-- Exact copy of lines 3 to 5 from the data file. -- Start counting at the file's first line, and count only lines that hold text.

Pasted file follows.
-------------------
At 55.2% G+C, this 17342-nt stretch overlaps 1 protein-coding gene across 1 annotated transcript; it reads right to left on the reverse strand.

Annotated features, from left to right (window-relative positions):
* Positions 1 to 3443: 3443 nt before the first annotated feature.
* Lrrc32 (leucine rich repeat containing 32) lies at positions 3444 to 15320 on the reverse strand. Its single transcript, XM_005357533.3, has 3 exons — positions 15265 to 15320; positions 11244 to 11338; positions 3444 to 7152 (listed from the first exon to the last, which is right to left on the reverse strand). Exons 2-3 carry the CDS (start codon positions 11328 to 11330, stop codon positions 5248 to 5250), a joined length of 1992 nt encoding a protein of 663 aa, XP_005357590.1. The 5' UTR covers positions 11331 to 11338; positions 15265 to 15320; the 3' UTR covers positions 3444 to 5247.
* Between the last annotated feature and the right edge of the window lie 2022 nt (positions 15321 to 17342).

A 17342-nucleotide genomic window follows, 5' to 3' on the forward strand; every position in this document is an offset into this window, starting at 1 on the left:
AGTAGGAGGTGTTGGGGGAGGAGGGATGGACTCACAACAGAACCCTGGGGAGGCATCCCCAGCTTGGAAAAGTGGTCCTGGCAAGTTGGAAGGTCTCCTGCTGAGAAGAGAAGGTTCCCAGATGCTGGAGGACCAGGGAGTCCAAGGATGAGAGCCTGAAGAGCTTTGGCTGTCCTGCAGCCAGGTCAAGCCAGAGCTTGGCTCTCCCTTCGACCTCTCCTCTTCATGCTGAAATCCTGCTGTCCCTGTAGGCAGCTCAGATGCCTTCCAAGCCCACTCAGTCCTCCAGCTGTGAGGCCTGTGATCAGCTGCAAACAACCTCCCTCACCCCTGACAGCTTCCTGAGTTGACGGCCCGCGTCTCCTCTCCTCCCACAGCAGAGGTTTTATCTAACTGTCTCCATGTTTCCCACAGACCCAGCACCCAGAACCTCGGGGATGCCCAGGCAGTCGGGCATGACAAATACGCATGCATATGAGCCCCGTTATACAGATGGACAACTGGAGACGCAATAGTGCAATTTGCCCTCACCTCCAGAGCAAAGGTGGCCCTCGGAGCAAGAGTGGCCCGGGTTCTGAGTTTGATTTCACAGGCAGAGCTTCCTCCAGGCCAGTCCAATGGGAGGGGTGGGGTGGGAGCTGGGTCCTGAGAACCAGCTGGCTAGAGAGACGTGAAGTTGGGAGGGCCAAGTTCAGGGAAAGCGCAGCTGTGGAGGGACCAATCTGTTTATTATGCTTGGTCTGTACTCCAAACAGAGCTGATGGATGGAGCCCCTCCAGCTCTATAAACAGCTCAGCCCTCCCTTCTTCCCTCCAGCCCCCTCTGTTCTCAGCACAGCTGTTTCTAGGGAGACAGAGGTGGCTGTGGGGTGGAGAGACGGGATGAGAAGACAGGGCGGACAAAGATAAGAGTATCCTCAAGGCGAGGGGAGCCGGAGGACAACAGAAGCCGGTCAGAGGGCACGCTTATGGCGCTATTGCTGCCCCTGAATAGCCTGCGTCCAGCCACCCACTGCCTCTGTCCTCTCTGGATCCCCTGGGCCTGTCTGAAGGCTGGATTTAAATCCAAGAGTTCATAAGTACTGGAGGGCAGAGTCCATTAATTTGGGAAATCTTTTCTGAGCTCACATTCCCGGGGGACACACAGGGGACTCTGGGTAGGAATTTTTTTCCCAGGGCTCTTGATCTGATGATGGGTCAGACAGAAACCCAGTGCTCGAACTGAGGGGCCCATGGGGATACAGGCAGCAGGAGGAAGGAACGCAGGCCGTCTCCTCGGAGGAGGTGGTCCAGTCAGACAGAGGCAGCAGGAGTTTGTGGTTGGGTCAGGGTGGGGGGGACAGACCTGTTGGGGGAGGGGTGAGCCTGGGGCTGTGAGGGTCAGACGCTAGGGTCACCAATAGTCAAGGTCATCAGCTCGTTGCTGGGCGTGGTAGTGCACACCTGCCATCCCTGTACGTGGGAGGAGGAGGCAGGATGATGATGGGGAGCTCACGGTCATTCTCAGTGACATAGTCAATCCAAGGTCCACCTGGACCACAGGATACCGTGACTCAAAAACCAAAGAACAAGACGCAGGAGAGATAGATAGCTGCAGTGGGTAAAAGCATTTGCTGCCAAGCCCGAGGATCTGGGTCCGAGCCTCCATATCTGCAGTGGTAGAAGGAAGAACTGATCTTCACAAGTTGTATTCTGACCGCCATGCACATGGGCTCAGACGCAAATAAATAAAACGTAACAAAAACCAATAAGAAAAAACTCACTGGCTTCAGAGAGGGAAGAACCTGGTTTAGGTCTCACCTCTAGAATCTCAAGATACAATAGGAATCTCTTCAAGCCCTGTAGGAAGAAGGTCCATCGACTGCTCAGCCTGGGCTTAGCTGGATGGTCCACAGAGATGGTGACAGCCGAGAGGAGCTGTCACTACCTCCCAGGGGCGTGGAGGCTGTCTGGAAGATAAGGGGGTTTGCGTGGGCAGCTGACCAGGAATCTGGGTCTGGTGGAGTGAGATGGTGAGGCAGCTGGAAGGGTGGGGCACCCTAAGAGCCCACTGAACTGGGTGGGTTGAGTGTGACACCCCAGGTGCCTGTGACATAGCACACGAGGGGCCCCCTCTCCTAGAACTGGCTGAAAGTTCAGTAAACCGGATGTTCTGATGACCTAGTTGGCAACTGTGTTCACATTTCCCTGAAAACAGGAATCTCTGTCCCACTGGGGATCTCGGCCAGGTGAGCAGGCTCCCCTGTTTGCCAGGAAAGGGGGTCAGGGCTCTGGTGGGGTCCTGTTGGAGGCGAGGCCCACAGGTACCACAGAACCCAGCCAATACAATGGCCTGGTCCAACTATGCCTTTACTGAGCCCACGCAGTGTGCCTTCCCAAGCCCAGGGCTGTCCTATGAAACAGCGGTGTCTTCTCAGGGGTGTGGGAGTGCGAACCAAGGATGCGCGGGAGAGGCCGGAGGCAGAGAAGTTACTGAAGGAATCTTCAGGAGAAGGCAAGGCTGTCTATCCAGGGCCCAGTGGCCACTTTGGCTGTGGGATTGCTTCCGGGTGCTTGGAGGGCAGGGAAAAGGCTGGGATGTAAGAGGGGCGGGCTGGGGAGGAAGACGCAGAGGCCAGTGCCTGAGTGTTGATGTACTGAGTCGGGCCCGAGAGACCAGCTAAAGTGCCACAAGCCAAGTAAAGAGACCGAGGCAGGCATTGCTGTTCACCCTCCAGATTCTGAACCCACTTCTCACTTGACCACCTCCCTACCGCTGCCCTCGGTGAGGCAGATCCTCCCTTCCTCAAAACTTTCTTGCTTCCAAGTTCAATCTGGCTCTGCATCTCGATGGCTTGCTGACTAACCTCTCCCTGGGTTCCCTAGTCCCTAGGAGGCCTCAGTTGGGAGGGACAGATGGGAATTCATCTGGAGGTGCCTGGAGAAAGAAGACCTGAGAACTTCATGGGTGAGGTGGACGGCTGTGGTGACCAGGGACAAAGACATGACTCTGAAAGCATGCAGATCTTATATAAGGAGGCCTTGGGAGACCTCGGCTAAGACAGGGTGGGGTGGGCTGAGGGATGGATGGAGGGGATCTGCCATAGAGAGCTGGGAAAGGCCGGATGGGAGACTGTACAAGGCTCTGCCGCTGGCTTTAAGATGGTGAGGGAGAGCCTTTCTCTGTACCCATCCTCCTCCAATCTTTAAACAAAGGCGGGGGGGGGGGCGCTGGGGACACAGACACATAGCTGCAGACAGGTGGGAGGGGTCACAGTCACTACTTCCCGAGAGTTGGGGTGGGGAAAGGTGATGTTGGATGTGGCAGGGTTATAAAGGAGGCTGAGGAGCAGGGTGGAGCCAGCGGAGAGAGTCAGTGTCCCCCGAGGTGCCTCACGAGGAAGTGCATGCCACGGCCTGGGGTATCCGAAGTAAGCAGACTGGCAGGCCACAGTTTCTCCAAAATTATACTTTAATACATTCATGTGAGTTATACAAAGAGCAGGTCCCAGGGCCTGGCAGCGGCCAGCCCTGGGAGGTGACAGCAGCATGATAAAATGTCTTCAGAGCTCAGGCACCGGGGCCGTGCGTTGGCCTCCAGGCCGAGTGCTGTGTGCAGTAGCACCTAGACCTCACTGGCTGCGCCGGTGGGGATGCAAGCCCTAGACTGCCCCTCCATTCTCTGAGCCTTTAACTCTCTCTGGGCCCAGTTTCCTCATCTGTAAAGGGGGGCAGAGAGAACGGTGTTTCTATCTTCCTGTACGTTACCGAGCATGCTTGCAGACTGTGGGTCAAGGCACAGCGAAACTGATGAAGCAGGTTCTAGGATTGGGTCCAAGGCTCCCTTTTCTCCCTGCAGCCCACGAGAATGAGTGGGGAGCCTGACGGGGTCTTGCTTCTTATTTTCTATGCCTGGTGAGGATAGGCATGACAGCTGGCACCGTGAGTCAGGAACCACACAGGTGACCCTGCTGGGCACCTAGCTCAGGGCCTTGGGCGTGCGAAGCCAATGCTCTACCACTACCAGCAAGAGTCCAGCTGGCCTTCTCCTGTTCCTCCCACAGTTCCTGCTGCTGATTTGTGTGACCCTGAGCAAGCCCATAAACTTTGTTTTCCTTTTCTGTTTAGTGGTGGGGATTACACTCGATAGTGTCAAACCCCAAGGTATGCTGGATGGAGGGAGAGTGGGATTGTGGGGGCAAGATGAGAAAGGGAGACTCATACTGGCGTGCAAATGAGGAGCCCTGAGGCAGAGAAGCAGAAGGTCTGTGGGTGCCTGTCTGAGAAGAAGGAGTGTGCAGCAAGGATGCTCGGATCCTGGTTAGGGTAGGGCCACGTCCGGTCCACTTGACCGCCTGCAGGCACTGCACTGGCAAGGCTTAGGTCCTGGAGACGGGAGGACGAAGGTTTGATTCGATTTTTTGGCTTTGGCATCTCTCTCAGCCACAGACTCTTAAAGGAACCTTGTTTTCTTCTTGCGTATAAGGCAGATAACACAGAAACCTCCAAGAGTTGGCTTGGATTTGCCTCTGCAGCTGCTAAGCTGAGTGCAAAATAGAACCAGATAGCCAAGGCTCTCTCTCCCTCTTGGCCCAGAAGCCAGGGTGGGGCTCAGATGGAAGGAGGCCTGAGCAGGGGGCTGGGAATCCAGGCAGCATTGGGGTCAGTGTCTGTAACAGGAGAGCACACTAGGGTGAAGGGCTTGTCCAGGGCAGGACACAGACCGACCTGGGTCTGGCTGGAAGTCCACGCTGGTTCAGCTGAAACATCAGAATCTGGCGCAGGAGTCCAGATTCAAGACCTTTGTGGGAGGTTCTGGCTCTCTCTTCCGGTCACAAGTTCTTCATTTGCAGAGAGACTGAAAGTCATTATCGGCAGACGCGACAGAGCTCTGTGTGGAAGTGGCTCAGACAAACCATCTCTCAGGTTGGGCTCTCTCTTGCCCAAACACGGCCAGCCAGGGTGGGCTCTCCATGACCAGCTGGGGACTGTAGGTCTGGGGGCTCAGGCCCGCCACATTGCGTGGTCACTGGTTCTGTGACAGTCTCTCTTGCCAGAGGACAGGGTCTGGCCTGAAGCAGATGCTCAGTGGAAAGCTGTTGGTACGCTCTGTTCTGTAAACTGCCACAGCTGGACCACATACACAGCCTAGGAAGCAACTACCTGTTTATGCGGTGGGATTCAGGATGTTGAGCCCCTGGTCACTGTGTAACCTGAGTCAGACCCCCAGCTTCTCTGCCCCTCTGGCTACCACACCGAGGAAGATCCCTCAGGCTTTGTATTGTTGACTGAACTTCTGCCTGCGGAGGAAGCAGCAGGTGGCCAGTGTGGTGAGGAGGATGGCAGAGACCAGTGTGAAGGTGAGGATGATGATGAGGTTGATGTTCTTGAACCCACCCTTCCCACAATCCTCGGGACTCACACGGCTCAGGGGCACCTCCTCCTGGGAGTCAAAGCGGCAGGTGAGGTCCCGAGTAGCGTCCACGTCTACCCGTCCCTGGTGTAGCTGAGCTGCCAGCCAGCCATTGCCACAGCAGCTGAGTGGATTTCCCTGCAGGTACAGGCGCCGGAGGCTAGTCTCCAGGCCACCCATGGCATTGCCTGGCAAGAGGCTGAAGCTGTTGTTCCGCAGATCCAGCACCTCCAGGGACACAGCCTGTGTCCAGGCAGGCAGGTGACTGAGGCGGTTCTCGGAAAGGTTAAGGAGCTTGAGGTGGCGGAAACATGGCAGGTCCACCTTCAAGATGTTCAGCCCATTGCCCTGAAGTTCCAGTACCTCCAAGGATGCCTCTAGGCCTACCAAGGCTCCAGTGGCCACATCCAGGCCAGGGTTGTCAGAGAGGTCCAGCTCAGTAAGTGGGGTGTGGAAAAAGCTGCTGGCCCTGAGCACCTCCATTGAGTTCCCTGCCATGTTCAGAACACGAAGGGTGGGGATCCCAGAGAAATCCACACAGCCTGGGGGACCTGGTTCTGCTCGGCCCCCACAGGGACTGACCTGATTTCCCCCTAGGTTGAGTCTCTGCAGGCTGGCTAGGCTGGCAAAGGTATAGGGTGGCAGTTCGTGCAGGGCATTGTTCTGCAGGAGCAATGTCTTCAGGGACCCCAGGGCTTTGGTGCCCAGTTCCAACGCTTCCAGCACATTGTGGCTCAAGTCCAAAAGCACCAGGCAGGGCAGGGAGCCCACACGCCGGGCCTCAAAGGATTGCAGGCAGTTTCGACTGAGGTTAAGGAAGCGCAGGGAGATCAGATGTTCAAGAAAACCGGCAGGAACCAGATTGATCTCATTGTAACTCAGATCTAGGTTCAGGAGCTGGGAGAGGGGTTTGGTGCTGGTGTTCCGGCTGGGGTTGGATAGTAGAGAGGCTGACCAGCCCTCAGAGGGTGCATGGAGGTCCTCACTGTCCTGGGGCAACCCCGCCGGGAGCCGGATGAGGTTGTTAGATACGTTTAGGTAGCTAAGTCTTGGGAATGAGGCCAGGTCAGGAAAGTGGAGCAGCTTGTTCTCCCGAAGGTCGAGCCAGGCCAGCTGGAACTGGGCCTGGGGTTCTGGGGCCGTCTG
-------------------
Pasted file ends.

* Positions 1 to 3443: 3443 nt before the first annotated feature.
* Lrrc32 (leucine rich repeat containing 32) lies at positions 3444 to 15320 on the reverse strand. Its single transcript, XM_005357533.3, has 3 exons — positions 15265 to 15320; positions 11244 to 11338; positions 3444 to 7152 (listed from the first exon to the last, which is right to left on the reverse strand). Exons 2-3 carry the CDS (start codon positions 11328 to 11330, stop codon positions 5248 to 5250), a joined length of 1992 nt encoding a protein of 663 aa, XP_005357590.1. The 5' UTR covers positions 11331 to 11338; positions 15265 to 15320; the 3' UTR covers positions 3444 to 5247.
* Between the last annotated feature and the right edge of the window lie 2022 nt (positions 15321 to 17342).